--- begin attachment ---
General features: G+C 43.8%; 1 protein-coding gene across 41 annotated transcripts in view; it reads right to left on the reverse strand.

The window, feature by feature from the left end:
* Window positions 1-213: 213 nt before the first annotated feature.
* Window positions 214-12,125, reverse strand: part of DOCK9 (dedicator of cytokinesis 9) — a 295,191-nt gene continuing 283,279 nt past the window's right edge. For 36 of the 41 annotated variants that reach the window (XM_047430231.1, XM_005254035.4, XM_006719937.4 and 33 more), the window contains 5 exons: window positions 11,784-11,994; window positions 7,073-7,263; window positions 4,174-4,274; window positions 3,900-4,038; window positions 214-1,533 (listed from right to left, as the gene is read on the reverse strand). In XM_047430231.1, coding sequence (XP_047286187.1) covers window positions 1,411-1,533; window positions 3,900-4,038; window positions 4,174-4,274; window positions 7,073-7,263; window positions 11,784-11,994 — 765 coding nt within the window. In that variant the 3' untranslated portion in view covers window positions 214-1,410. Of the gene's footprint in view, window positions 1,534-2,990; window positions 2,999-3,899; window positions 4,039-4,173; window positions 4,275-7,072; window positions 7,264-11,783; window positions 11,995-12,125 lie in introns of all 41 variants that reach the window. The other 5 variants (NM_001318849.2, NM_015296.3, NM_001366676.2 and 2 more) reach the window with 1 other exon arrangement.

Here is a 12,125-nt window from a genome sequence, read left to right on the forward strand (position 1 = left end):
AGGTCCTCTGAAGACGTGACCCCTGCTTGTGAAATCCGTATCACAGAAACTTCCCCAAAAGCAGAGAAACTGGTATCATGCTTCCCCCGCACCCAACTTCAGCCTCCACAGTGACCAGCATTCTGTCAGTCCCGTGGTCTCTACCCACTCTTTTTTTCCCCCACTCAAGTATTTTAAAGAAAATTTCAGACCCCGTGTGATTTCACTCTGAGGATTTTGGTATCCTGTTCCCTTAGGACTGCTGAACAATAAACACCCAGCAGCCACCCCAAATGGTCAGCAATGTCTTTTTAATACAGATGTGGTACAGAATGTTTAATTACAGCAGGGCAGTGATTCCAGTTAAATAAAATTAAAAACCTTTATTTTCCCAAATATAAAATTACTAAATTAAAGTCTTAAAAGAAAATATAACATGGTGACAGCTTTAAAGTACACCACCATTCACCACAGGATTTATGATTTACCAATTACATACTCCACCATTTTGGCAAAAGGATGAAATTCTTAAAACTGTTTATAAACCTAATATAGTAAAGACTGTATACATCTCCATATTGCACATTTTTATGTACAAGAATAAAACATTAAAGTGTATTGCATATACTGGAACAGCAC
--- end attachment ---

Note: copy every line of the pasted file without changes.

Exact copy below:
General features: G+C 43.8%; 1 protein-coding gene across 41 annotated transcripts in view; it reads right to left on the reverse strand.

The window, feature by feature from the left end:
* Window positions 1-213: 213 nt before the first annotated feature.
* Window positions 214-12,125, reverse strand: part of DOCK9 (dedicator of cytokinesis 9) — a 295,191-nt gene continuing 283,279 nt past the window's right edge. For 36 of the 41 annotated variants that reach the window (XM_047430231.1, XM_005254035.4, XM_006719937.4 and 33 more), the window contains 5 exons: window positions 11,784-11,994; window positions 7,073-7,263; window positions 4,174-4,274; window positions 3,900-4,038; window positions 214-1,533 (listed from right to left, as the gene is read on the reverse strand). In XM_047430231.1, coding sequence (XP_047286187.1) covers window positions 1,411-1,533; window positions 3,900-4,038; window positions 4,174-4,274; window positions 7,073-7,263; window positions 11,784-11,994 — 765 coding nt within the window. In that variant the 3' untranslated portion in view covers window positions 214-1,410. Of the gene's footprint in view, window positions 1,534-2,990; window positions 2,999-3,899; window positions 4,039-4,173; window positions 4,275-7,072; window positions 7,264-11,783; window positions 11,995-12,125 lie in introns of all 41 variants that reach the window. The other 5 variants (NM_001318849.2, NM_015296.3, NM_001366676.2 and 2 more) reach the window with 1 other exon arrangement.

Here is a 12,125-nt window from a genome sequence, read left to right on the forward strand (position 1 = left end):
AGGTCCTCTGAAGACGTGACCCCTGCTTGTGAAATCCGTATCACAGAAACTTCCCCAAAAGCAGAGAAACTGGTATCATGCTTCCCCCGCACCCAACTTCAGCCTCCACAGTGACCAGCATTCTGTCAGTCCCGTGGTCTCTACCCACTCTTTTTTTCCCCCACTCAAGTATTTTAAAGAAAATTTCAGACCCCGTGTGATTTCACTCTGAGGATTTTGGTATCCTGTTCCCTTAGGACTGCTGAACAATAAACACCCAGCAGCCACCCCAAATGGTCAGCAATGTCTTTTTAATACAGATGTGGTACAGAATGTTTAATTACAGCAGGGCAGTGATTCCAGTTAAATAAAATTAAAAACCTTTATTTTCCCAAATATAAAATTACTAAATTAAAGTCTTAAAAGAAAATATAACATGGTGACAGCTTTAAAGTACACCACCATTCACCACAGGATTTATGATTTACCAATTACATACTCCACCATTTTGGCAAAAGGATGAAATTCTTAAAACTGTTTATAAACCTAATATAGTAAAGACTGTATACATCTCCATATTGCACATTTTTATGTACAAGAATAAAACATTAAAGTGTATTGCATATACTGGAACAGCAC